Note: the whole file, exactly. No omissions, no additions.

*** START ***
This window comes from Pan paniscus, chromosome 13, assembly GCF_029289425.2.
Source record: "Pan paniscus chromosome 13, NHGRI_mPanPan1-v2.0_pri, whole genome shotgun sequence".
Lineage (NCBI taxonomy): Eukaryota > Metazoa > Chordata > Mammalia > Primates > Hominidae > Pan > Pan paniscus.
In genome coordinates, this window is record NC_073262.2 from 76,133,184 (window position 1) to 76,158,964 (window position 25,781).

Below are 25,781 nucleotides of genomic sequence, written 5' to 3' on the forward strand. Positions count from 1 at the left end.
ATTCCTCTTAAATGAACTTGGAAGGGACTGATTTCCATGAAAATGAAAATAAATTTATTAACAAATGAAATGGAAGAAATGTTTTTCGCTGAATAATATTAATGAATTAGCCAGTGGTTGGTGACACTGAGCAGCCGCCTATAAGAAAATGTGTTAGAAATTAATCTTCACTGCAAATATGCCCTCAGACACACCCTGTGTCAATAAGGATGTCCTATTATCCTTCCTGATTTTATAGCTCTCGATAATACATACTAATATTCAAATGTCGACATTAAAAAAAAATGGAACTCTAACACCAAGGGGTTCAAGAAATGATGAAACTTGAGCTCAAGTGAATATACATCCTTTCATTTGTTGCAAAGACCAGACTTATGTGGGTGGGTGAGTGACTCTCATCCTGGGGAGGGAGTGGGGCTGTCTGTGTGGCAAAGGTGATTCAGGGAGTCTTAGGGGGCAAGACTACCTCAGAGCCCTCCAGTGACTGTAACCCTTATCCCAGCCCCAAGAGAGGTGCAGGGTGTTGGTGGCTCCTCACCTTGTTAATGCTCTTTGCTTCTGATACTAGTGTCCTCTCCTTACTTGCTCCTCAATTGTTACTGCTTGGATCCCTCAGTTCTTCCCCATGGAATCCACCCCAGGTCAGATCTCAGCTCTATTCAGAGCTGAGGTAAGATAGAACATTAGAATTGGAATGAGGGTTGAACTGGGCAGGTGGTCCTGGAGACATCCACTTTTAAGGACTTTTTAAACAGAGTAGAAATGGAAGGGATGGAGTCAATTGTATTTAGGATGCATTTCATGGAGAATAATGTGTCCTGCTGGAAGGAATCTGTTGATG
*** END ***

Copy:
This window comes from Pan paniscus, chromosome 13, assembly GCF_029289425.2.
Source record: "Pan paniscus chromosome 13, NHGRI_mPanPan1-v2.0_pri, whole genome shotgun sequence".
Lineage (NCBI taxonomy): Eukaryota > Metazoa > Chordata > Mammalia > Primates > Hominidae > Pan > Pan paniscus.
In genome coordinates, this window is record NC_073262.2 from 76,133,184 (window position 1) to 76,158,964 (window position 25,781).

Below are 25,781 nucleotides of genomic sequence, written 5' to 3' on the forward strand. Positions count from 1 at the left end.
ATTCCTCTTAAATGAACTTGGAAGGGACTGATTTCCATGAAAATGAAAATAAATTTATTAACAAATGAAATGGAAGAAATGTTTTTCGCTGAATAATATTAATGAATTAGCCAGTGGTTGGTGACACTGAGCAGCCGCCTATAAGAAAATGTGTTAGAAATTAATCTTCACTGCAAATATGCCCTCAGACACACCCTGTGTCAATAAGGATGTCCTATTATCCTTCCTGATTTTATAGCTCTCGATAATACATACTAATATTCAAATGTCGACATTAAAAAAAAATGGAACTCTAACACCAAGGGGTTCAAGAAATGATGAAACTTGAGCTCAAGTGAATATACATCCTTTCATTTGTTGCAAAGACCAGACTTATGTGGGTGGGTGAGTGACTCTCATCCTGGGGAGGGAGTGGGGCTGTCTGTGTGGCAAAGGTGATTCAGGGAGTCTTAGGGGGCAAGACTACCTCAGAGCCCTCCAGTGACTGTAACCCTTATCCCAGCCCCAAGAGAGGTGCAGGGTGTTGGTGGCTCCTCACCTTGTTAATGCTCTTTGCTTCTGATACTAGTGTCCTCTCCTTACTTGCTCCTCAATTGTTACTGCTTGGATCCCTCAGTTCTTCCCCATGGAATCCACCCCAGGTCAGATCTCAGCTCTATTCAGAGCTGAGGTAAGATAGAACATTAGAATTGGAATGAGGGTTGAACTGGGCAGGTGGTCCTGGAGACATCCACTTTTAAGGACTTTTTAAACAGAGTAGAAATGGAAGGGATGGAGTCAATTGTATTTAGGATGCATTTCATGGAGAATAATGTGTCCTGCTGGAAGGAATCTGTTGATG